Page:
The ECB is moving towards the end of its monetary support

The European Central Bank (ECB) announced on Thursday that it will soften its support for the economy, despite the spread of the Omicron variant, while remaining prepared to respond to an inflation rebound.

The 1.85 trillion euros ($ 2.1 trillion) debt acquisition that is part of its Pandemic Emergency Purchase Program (PEPP) will be reduced in the first quarter of 2022 to expire at end of March, said the European body chaired by Christine Lagarde.

The program, which was launched in 2020 to prop up the economy and for financial markets to recover from the Covid-19 shock, is currently operating at a monthly rate of 70 billion euros ($ 79 billion) of purchases. net of private and public debt.

Gradual withdrawal

The ECB left open the possibility of extending purchases or reactivating the program if necessary given the uncertainty about the evolution of the pandemic.

In order not to leave the markets without liquidity at once, the central body has also planned an allocation of additional purchases after March.

This amount will be added to the old public and private bond buyback program (called APP).

Currently, the agency buys 20,000 million euros per month under this scheme, but between April and June 2022 it will raise purchases to 40,000 million. In the third quarter they will drop to 30,000 million and as of October they will return to 20,000 million euros per month.

“Progress in the economic recovery and progress towards the inflation target in the medium term allow a gradual reduction in the pace of asset purchases,” the ECB said in a statement.

Rate hike still seems far away

For her part, Christine Lagarde said the ECB is highly unlikely to raise interest rates next year.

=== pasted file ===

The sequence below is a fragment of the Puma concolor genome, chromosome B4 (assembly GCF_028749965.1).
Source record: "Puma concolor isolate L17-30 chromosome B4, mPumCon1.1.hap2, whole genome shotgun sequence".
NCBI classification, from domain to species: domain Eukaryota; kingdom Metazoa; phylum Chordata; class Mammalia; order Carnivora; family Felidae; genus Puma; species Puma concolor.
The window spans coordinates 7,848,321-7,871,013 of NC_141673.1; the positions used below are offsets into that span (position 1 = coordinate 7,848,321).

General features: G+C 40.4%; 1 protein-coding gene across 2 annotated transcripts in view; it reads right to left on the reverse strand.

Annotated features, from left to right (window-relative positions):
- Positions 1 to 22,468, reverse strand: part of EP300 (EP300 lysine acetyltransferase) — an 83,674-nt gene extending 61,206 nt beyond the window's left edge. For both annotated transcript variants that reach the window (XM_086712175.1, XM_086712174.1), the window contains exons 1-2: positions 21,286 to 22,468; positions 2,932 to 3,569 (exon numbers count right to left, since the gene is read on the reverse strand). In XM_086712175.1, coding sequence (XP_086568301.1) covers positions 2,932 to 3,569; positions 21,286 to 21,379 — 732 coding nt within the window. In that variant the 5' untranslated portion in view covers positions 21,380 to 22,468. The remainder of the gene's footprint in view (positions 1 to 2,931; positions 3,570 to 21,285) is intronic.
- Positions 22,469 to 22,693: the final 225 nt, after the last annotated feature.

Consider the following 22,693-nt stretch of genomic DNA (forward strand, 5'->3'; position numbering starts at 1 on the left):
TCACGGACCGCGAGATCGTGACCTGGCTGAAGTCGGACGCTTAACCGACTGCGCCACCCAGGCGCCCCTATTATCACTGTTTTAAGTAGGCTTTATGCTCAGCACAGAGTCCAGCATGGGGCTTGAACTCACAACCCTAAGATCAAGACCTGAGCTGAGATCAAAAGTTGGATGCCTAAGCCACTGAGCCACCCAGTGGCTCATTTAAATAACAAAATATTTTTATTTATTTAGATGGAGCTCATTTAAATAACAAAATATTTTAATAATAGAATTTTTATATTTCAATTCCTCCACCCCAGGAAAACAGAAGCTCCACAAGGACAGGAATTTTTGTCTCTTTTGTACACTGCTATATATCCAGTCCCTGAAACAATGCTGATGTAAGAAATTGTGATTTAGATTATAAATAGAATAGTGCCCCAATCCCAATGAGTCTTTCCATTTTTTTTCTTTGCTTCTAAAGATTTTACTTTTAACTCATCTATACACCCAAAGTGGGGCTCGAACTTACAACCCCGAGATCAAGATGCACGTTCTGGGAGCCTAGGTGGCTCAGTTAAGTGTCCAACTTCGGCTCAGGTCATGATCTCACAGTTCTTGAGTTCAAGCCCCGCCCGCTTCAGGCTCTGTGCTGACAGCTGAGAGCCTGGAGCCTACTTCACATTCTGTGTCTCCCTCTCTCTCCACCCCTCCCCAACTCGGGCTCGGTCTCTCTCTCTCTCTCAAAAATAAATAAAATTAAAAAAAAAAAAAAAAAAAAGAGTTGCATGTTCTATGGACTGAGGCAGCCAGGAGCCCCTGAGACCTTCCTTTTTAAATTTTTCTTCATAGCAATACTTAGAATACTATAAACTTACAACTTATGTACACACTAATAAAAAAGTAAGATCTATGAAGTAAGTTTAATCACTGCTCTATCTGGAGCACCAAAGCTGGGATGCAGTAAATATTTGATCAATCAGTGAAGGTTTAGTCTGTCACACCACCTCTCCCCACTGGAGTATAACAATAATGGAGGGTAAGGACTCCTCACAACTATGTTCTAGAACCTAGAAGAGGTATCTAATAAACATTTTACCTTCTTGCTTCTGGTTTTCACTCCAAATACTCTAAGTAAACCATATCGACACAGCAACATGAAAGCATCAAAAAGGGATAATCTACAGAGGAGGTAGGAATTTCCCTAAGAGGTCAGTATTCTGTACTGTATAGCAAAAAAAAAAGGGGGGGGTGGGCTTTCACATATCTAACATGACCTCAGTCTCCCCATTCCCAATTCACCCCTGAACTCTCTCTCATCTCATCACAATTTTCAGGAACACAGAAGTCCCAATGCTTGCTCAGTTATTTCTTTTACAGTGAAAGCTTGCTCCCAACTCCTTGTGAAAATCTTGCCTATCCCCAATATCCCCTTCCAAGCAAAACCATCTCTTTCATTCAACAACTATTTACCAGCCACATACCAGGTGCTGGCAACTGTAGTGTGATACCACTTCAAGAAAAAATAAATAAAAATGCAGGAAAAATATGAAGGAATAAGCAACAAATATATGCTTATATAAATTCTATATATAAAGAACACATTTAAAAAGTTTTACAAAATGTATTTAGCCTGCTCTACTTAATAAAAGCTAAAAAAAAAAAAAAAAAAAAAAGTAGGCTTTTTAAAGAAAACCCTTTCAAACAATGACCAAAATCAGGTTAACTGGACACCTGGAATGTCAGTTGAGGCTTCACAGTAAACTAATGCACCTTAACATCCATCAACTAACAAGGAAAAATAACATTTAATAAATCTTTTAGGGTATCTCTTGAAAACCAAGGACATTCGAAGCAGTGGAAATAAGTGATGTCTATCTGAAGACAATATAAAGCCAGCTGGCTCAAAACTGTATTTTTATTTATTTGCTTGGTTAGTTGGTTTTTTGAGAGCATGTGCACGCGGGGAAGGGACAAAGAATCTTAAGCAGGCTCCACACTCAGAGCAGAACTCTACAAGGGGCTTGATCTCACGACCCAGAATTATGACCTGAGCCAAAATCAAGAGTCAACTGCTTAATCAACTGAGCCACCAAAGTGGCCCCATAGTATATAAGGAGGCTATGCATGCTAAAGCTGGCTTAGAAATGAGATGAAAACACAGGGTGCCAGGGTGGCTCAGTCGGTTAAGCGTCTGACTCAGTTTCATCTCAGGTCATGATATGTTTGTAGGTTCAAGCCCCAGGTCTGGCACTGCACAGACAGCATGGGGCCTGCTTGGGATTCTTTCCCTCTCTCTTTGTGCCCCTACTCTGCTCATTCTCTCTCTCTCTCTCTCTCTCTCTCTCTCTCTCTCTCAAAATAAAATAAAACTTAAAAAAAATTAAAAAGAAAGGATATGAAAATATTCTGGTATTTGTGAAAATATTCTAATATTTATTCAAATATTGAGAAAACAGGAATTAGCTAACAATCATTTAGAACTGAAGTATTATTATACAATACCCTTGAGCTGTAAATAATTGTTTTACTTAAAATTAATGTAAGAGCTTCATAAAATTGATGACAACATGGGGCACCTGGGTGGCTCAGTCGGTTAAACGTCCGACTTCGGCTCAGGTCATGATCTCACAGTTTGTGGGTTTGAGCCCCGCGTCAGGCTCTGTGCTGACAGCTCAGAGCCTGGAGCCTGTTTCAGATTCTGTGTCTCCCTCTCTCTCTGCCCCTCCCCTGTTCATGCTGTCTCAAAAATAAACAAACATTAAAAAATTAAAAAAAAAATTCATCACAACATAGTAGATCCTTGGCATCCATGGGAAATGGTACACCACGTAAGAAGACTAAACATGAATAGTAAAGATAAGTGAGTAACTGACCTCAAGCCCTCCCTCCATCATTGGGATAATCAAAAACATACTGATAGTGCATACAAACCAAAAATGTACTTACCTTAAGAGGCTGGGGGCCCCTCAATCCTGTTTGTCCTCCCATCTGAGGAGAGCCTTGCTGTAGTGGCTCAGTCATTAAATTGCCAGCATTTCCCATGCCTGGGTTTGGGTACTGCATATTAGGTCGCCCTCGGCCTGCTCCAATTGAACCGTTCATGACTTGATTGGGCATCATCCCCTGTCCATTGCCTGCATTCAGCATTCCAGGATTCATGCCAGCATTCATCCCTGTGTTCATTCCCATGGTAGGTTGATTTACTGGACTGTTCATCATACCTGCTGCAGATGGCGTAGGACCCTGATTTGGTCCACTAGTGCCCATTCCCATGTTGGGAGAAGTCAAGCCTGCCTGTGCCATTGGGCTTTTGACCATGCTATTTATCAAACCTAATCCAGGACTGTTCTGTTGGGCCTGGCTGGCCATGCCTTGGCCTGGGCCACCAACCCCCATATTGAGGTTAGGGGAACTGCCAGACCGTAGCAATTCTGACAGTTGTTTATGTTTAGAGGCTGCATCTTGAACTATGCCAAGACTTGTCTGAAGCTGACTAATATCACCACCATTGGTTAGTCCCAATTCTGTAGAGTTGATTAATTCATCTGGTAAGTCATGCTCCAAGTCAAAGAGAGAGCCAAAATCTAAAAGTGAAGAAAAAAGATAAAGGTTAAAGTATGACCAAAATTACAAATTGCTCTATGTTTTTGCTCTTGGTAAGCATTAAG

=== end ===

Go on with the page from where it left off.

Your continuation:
“Under current circumstances it is highly unlikely that we will raise interest rates in 2022,” Lagarde said at a press conference after the bank’s monetary policy meeting.

“But we have to be very attentive to what the data tells us. And we will do it in each and every one of the monetary policy meetings, ”said the former managing director of the IMF.

Growth forecasts

The euro zone’s monetary policy body on Thursday lowered its forecast for the region’s GDP growth for 2022 to 4.2%, but raised it to 2.9% by 2023, amid a wave of coronavirus infections and component shortage.

Until now, the institution expected growth of 4.6% for next year and 2.1% for 2023.

The institution’s economists forecast growth of 5.1% for 2021 and 1.6% in 2024, Lagarde said at a press conference.

Inflation, no brake

As for inflation, the central institute raised its forecasts for the euro zone due to energy prices and shortages in industry.

The institution now expects prices to rise 2.6% in 2021 and 3.2% in 2022, before stabilizing at 1.8% in 2023, Lagarde said.

Previously, the ECB expected inflation to be 2.2% in 2021, 1.7% in 2022 and 1.5% in 2023.

The bank expects inflation to return below 2% from 2023, in line with other central banks.

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